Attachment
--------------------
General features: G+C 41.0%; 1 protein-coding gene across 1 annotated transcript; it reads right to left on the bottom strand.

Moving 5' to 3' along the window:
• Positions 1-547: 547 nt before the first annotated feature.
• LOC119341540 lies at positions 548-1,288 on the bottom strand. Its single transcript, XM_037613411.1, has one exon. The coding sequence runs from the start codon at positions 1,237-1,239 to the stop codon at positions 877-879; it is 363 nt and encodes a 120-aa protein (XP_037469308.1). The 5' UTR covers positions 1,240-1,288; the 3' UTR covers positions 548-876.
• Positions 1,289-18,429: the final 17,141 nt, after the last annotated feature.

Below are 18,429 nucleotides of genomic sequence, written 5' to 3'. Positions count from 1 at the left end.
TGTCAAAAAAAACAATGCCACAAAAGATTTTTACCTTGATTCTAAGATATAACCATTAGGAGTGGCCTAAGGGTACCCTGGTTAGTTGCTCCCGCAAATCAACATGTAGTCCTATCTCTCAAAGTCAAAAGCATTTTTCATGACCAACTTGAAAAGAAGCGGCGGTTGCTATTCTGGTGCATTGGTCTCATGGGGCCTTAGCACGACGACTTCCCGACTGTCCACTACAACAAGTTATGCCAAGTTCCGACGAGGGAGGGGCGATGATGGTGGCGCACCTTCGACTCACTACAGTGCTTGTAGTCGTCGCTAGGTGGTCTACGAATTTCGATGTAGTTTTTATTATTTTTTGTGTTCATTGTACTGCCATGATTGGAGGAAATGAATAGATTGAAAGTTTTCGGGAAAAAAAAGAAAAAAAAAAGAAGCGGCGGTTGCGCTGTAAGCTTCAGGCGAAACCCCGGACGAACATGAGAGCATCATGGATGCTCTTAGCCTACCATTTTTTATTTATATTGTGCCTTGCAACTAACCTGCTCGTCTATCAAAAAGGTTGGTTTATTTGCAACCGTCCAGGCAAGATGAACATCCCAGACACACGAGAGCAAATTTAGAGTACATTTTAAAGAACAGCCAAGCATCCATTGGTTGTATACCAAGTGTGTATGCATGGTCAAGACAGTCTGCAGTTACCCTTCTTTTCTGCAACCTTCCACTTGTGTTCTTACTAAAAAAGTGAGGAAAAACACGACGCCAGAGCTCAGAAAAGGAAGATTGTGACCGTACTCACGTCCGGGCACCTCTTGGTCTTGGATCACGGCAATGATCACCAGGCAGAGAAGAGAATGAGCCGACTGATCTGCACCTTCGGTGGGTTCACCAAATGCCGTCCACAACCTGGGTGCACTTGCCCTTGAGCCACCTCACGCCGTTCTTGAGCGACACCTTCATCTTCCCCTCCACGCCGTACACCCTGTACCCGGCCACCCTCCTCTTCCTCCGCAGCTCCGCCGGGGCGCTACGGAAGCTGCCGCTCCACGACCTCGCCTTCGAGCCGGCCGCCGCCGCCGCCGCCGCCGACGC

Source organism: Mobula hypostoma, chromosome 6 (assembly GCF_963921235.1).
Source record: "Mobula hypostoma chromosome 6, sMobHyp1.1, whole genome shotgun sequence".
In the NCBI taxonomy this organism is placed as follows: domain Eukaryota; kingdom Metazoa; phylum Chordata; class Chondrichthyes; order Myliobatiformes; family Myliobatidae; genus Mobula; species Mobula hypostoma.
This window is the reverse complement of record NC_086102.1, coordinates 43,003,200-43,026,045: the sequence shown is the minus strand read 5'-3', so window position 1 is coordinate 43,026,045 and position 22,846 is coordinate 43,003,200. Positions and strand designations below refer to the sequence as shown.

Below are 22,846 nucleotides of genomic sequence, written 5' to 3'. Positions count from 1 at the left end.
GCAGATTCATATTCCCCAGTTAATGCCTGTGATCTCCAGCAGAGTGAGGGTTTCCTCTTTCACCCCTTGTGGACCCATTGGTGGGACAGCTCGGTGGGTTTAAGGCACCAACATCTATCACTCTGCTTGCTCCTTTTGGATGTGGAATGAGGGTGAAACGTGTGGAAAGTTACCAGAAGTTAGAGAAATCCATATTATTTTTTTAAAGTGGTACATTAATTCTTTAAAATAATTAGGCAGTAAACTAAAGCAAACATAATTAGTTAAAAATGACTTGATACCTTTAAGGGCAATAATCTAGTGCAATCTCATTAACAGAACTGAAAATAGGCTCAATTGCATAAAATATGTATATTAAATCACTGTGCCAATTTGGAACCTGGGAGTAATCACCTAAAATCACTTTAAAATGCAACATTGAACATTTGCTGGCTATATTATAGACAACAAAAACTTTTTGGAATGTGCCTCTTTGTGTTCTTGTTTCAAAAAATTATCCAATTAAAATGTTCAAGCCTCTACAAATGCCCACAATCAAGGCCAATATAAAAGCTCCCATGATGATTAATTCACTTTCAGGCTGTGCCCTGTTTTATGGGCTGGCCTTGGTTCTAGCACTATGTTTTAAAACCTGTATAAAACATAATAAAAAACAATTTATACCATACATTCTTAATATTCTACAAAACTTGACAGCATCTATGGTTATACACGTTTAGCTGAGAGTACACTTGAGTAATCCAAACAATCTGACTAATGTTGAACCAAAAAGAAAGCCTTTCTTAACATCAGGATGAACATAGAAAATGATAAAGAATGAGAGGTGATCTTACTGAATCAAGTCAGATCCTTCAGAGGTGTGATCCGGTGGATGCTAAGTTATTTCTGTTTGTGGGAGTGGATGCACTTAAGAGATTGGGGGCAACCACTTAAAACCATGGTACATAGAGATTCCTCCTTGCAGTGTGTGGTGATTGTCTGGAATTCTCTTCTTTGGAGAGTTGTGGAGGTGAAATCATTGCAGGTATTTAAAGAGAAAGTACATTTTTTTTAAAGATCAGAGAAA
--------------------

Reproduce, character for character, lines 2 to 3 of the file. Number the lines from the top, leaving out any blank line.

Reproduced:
Moving 5' to 3' along the window:
• Positions 1-547: 547 nt before the first annotated feature.